Federal Regulatory Developments

The Comprehensive Environmental Response, Compensation, and Liability Act (CERCLA) authorizes cleanup at sites where hazardous substances have been released, and enables parties conducting cleanups to seek cost recovery from other potentially responsible parties. The ability to potentially recover costs under CERCLA can be an important driver in encouraging impacted parties to investigate and remediate contaminated sites. However, as an emerging contaminant class, PFAS are not currently regulated as hazardous substances under CERCLA.

In February 2019, EPA issued an Action Plan outlining its steps to address PFAS and protect public health.[2] Among its listed priority actions was to propose a national drinking water regulatory determination for the two most widely studied PFAS, PFOA and PFOS, by the end of 2019. This proposed determination would begin the process towards establishment of a maximum contaminant level, or MCL, for these compounds. Another priority action was to initiate the process to list PFOA and PFOS as CERCLA hazardous substances; in April of 2019 at a meeting of state regulators, EPA committed to proposing this hazardous substance designation by the end of 2019.[3] Such a designation will have a multitude of impacts, including 1) PFOA and/or PFOS-contaminated sites will be eligible for listing as Superfund sites; 2) Federal and State authorities will have mechanisms through which they can seek damages or cleanup costs from responsible parties; and 3) Superfund monies will be eligible for use in cleaning up sites contaminated with PFOA and/or PFOS.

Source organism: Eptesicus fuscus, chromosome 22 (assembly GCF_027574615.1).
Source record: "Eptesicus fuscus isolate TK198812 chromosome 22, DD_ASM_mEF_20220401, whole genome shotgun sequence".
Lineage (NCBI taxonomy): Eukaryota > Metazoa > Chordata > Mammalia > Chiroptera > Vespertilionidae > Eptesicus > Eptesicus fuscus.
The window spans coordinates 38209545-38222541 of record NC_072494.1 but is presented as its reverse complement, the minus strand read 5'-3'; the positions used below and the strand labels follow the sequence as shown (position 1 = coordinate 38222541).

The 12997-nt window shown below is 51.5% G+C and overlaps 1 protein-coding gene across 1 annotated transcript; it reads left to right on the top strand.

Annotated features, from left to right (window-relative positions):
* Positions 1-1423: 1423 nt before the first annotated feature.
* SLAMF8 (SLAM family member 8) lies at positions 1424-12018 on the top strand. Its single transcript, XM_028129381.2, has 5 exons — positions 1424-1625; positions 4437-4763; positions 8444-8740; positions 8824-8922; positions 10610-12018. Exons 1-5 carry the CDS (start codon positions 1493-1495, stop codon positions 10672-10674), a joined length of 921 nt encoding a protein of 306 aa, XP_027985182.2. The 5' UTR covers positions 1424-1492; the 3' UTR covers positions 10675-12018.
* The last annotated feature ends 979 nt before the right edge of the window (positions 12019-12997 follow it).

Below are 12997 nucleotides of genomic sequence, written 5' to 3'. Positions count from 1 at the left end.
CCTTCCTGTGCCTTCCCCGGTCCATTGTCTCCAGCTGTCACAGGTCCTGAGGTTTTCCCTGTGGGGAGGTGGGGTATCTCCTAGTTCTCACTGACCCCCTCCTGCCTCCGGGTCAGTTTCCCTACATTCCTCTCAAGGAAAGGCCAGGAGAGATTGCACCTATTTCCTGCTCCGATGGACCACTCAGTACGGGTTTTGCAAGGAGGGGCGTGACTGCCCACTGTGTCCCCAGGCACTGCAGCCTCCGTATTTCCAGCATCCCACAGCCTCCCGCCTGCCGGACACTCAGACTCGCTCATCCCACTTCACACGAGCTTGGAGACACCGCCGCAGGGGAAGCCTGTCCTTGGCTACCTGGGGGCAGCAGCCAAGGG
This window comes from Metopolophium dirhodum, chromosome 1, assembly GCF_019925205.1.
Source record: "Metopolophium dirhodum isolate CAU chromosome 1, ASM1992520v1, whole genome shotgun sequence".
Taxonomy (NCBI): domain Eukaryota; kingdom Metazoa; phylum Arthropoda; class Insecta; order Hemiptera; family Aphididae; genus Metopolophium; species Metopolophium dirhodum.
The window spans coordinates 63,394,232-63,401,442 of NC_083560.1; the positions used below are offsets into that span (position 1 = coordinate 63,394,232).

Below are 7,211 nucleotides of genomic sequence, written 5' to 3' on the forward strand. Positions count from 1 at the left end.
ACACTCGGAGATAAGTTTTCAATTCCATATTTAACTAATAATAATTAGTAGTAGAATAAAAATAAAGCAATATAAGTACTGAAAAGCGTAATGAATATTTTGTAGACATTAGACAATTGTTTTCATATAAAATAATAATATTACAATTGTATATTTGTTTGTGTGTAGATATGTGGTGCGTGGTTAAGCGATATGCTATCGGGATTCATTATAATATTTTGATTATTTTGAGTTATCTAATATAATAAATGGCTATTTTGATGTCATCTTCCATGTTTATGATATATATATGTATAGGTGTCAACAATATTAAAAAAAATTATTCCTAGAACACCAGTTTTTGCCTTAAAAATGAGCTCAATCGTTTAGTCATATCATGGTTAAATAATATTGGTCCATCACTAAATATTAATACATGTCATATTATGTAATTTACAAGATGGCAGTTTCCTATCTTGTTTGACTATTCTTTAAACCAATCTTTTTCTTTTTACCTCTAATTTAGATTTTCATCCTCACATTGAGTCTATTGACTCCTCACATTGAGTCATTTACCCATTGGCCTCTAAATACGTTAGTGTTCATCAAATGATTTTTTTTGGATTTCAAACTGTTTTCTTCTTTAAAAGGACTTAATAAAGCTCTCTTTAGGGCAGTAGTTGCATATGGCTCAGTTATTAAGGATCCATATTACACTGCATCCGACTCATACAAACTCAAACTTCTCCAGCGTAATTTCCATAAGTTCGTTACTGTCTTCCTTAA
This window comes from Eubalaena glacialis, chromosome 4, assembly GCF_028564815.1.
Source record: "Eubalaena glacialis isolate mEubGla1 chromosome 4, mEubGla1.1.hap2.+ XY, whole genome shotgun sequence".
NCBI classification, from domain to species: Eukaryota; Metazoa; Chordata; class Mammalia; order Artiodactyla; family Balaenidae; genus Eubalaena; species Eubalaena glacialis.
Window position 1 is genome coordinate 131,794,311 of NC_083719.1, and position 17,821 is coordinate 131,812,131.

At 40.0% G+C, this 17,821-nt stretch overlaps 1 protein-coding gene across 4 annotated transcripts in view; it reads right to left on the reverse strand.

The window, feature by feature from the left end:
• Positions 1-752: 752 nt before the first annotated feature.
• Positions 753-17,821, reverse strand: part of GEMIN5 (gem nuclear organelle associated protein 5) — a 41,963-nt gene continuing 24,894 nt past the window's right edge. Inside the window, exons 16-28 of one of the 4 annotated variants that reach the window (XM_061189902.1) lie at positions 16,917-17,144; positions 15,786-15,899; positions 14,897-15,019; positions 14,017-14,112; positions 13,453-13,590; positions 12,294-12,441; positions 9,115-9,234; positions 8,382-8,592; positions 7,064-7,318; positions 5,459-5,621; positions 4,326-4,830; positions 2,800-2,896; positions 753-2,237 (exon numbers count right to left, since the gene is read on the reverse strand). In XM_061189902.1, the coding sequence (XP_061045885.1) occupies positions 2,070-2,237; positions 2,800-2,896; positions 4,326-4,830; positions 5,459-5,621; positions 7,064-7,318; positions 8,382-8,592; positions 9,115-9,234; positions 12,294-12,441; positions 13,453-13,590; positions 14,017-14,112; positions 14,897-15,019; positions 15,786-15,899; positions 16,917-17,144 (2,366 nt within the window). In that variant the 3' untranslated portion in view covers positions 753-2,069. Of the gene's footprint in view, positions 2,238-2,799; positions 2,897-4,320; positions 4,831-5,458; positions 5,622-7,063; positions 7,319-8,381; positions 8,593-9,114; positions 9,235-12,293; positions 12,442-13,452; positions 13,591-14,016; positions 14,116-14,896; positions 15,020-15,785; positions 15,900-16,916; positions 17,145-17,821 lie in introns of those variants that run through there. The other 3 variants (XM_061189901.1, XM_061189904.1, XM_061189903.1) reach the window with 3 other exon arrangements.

This commitment to regulate PFOA and PFOS under CERCLA was reaffirmed in a keynote speech of EPA’s General Counsel on September 12th at the American Bar Association, Section Environment, Energy, and Resources Fall Conference in Boston, Massachusetts. In his speech, the Honorable Matthew Leopold indicated that EPA was actively looking at designating PFOA and PFOS as CERCLA hazardous substances by year’s end. This would represent one of the few times in which new contaminants such as these were regulated under CERCLA.